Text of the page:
Naomi Osaka announced her arrival on the big stage at the U.S. Open on Thursday, beating last year’s runner-up Madison Keys 6-2 6-4 to reach her first Grand Slam final and set up a clash with her childhood idol Serena Williams.
The 20-year-old Osaka, who is the first Japanese woman to reach a singles final of a Grand Slam, had to fight harder than the score suggested to get past 14th seed Keys, who paid the price for a lack of killer instinct.
The American carved out 13 break point opportunities, but Osaka saved all of them and was far more clinical herself, converting three of the four chances that came her way.
“This is going to sound really bad, but I was just thinking I really want to play Serena,” Osaka said in an on-court interview. “I love you (Serena). I love everybody.
“It feels a little bit surreal,” she added to reporters. “Even when I was a little kid, I always dreamed that I would play Serena in a final of a Grand Slam.
“At the same time I feel like even though I should enjoy this moment, I should still think of it as another match. I shouldn’t really think of her as my idol. I should just try to play her as an opponent.”
Osaka won her first career title at Indian Wells this year but had never beaten Keys before in three attempts and lost to the American at Flushing Meadows in 2016.
“It still feels really weird because I’ve never beaten Madison before,” Osaka said. “She’s a really good player… I thought I was visibly shaking and stuff (from nervousness).”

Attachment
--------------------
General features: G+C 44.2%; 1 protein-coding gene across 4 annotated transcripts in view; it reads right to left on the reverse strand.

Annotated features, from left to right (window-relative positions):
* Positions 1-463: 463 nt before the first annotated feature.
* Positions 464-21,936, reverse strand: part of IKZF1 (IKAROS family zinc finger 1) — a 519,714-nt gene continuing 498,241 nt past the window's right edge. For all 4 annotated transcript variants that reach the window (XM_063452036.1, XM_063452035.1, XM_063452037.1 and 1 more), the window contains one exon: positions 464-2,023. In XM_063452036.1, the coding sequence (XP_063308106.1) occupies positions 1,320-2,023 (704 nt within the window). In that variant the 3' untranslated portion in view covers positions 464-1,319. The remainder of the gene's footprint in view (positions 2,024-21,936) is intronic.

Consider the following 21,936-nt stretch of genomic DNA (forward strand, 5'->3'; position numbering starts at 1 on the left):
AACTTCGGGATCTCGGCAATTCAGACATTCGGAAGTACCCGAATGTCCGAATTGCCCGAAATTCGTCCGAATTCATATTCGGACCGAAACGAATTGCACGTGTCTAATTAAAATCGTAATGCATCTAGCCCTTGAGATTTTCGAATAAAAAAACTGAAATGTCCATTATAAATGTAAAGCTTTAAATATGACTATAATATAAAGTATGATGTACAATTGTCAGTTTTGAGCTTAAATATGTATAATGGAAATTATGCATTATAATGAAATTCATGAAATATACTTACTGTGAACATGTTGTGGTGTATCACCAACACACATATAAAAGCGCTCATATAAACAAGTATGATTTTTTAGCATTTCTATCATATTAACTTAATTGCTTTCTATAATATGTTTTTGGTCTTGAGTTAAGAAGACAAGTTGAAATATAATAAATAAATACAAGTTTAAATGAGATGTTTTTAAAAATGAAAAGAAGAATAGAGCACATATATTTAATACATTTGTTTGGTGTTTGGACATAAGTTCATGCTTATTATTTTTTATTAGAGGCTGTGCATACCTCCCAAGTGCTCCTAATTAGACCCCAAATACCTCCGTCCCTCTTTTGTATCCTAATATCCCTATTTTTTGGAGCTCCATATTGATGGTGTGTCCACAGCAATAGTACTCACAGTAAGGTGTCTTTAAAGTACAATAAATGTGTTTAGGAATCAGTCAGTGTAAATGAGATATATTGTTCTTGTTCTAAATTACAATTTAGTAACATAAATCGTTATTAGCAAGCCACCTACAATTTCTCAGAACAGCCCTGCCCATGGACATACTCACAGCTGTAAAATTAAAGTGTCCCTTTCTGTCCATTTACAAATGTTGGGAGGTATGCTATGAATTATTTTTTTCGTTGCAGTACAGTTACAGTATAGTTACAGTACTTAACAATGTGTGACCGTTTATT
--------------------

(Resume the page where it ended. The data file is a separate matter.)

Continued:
The nerves surfaced when the Japanese found herself trailing 0-40 in her second service game, but she managed to keep it together, battling back to deuce and saving another break point to hold and level the opener at 2-2.
The roles were reversed in the next game.
Osaka carved out two break points and although Keys saved the first one, she forced an error on the American’s forehand to take a 3-2 lead.
The Japanese saved two more break points in her next service game and then it was Keys’s turn to get rattled.
The American made three unforced errors as she lost her serve to love. Osaka found herself serving for the set and she closed it out in 37 minutes.
“I felt like if I could break, maybe I could get back into it,” Keys said. “Every time I had a break point, it was an ace or a winner or something like that (from Osaka).
“You keep fighting… then for her to come up with some of those shots, it was difficult … You think, okay, she’s going to let up eventually, but she didn’t, so all credit to her.”
Keys emerged for the second set with an air of determination but she surrendered her serve in the first game with her 21st unforced error of the match.
That was the tipping point and Osaka wrapped up the win in one hour, 26 minutes with a service winner, breaking into a smile as the ball flew off the frame of Keys’ racquet and into the crowd. NEW YORK (Reuters)